Within the past week, two influenza-associated pediatric deaths were reported in Michigan. These deaths are a somber reminder of the danger flu poses to children. The Michigan Department of Community Health (MDCH) recommends that everyone 6 months of age and older get a seasonal flu vaccine each year.
One death was in a 6-month-old from southwest Michigan and the second death was in a 13-year-old from the central region of the state. Nationally, eight influenza-associated pediatric deaths have been reported.
Children less than 6 months of age cannot get a flu vaccine. The best way to protect infants from the flu is to vaccinate those around them, including parents, siblings, grandparents, day and child care workers, and health care personnel.
"While it's too early to tell how severe our season might be, there's no doubt that we've seen more cases already this year than we typically do," said James K. Haveman, director of the MDCH. "Hundreds of thousands of people are hospitalized with flu each year. Vaccination is the single most important step we can take to protect ourselves and our families against infection. It's not too late to get vaccinated before Michigan's flu season peaks."
Some children 6 months through 8 years of age require two doses of influenza vaccine. The second dose should be given at least 28 days after the first dose.
Your child's health care provider can use Michigan's Care Improvement Registry (MCIR) to tell you whether two doses are recommended for your child. MCIR can be used by your doctor, local health department, pharmacy or other health care provider to keep track of the vaccines you've received and those you need.
In addition to the two flu-associated pediatric deaths in Michigan, there have been 149 positive influenza cases confirmed at the MDCH Bureau of Laboratories (BOL). This number does not represent all the influenza cases diagnosed and reported in Michigan, as additional cases have been confirmed at laboratories throughout the state. During the last flu season, there were four positive cases reported to MDCH's BOL at this time; however, last year Michigan experienced a relatively late and mild flu season.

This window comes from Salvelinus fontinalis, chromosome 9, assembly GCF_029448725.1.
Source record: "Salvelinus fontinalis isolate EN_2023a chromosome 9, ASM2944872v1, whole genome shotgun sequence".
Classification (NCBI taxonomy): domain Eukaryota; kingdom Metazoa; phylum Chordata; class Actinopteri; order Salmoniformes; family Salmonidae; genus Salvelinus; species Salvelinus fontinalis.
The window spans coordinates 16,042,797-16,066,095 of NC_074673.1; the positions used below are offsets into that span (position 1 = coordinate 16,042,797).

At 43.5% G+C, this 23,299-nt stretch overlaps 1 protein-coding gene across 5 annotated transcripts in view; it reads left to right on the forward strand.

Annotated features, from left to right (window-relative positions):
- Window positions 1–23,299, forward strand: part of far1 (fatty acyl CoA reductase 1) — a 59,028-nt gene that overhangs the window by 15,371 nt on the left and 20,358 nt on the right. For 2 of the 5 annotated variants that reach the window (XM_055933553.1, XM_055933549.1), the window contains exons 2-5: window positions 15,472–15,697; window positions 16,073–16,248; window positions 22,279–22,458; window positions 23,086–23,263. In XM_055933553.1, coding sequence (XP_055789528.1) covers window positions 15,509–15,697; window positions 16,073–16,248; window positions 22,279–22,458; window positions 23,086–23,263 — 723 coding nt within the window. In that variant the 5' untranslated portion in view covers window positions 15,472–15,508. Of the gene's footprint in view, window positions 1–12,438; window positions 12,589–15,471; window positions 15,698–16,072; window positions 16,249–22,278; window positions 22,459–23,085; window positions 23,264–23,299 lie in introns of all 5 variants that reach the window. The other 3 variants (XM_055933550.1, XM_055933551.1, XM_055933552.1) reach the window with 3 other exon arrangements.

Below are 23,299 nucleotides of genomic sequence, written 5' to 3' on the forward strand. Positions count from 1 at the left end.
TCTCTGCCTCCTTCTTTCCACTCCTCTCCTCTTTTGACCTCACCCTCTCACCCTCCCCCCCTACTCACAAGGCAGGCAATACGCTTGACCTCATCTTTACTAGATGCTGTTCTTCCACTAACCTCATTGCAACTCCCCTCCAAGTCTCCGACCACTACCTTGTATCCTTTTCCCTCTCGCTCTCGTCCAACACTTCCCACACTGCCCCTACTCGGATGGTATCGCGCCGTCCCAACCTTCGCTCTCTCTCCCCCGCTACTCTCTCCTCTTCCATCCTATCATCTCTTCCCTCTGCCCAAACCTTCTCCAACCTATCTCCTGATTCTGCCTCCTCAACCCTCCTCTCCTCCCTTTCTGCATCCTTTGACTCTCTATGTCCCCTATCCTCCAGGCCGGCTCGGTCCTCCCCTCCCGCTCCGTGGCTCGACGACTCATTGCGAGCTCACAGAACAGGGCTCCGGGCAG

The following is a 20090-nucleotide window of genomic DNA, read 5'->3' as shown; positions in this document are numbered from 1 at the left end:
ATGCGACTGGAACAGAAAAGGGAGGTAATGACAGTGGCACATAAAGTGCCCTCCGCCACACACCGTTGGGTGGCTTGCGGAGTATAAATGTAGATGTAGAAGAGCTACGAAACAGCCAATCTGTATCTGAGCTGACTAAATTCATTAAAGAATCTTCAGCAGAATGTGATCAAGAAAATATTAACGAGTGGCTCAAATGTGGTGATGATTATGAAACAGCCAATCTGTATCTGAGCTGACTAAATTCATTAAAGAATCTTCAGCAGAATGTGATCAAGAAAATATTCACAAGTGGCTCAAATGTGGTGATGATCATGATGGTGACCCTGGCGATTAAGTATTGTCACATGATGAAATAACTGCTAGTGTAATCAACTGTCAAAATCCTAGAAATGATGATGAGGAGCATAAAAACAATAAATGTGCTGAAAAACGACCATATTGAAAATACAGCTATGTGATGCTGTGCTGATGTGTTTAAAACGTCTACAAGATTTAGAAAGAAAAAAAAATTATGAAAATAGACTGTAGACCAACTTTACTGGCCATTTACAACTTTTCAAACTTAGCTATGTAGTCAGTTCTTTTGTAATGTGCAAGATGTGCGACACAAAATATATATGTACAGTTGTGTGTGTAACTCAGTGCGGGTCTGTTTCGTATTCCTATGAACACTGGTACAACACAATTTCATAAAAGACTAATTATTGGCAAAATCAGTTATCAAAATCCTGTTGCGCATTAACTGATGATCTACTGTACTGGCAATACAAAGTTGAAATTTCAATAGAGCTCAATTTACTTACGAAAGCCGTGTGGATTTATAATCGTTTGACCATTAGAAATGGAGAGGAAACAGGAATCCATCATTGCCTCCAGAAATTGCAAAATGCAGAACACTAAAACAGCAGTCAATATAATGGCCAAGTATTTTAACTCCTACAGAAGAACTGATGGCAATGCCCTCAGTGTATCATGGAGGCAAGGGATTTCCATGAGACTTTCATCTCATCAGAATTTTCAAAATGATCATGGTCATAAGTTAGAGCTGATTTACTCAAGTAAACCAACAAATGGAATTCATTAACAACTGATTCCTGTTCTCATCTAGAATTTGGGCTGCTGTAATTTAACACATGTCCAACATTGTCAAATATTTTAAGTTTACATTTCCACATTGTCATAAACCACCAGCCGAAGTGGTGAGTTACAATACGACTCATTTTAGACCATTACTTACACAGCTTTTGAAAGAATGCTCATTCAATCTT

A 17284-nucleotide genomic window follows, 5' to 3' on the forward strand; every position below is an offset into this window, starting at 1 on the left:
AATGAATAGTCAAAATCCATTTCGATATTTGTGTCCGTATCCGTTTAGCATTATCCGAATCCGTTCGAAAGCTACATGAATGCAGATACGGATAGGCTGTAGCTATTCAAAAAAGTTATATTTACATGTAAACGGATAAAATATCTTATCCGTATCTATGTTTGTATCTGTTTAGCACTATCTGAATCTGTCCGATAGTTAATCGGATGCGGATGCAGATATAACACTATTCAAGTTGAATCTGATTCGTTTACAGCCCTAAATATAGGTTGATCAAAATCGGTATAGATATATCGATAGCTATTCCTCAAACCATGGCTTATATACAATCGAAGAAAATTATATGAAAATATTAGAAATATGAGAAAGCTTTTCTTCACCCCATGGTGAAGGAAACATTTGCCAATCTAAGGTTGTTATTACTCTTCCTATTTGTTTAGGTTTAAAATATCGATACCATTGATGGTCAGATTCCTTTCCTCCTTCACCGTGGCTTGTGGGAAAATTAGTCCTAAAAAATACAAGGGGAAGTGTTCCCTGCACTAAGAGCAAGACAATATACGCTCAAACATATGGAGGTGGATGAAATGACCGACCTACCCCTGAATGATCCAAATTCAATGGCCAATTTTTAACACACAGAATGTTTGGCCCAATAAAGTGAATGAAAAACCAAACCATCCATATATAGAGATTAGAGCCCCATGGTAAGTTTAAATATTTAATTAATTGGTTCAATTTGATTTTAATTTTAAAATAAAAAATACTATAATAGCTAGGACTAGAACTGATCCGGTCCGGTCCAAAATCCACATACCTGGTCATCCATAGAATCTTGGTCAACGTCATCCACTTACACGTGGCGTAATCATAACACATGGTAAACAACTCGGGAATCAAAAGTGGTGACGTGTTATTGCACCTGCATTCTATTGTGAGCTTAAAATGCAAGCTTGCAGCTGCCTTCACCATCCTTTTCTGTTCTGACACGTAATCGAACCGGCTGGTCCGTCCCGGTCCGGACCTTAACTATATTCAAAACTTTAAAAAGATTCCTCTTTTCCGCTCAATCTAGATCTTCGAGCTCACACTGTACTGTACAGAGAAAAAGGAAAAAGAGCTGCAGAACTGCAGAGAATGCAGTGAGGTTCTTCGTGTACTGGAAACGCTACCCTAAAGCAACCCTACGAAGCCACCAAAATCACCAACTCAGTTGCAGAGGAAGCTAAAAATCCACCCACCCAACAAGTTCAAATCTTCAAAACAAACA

Influenza (the flu) is a contagious respiratory illness caused by the influenza virus. It can cause mild to severe illness with symptoms like fever, body aches, sore throat, congestion and cough. Every year there are thousands of deaths in the U.S. related to influenza.
While anyone can get the flu, older people, young children, pregnant women and those with certain health conditions are at higher risk for serious flu complications. The best way to prevent the flu is by getting vaccinated each year.
(Influenza is not related to what is commonly called the "stomach flu," which usually causes vomiting and/or diarrhea and may have associated fever. Influenza vaccine does not prevent "stomach flu.")
Vaccination should be occurring now and continue throughout the entire flu season and there is an ample supply of flu vaccine available.
Citizens can call their physician, local health department, or utilize the Health Map Vaccine Finder at flushot.healthmap.org to find nearby influenza vaccination clinics.
For more information about the flu, visit www.michigan.gov/flu.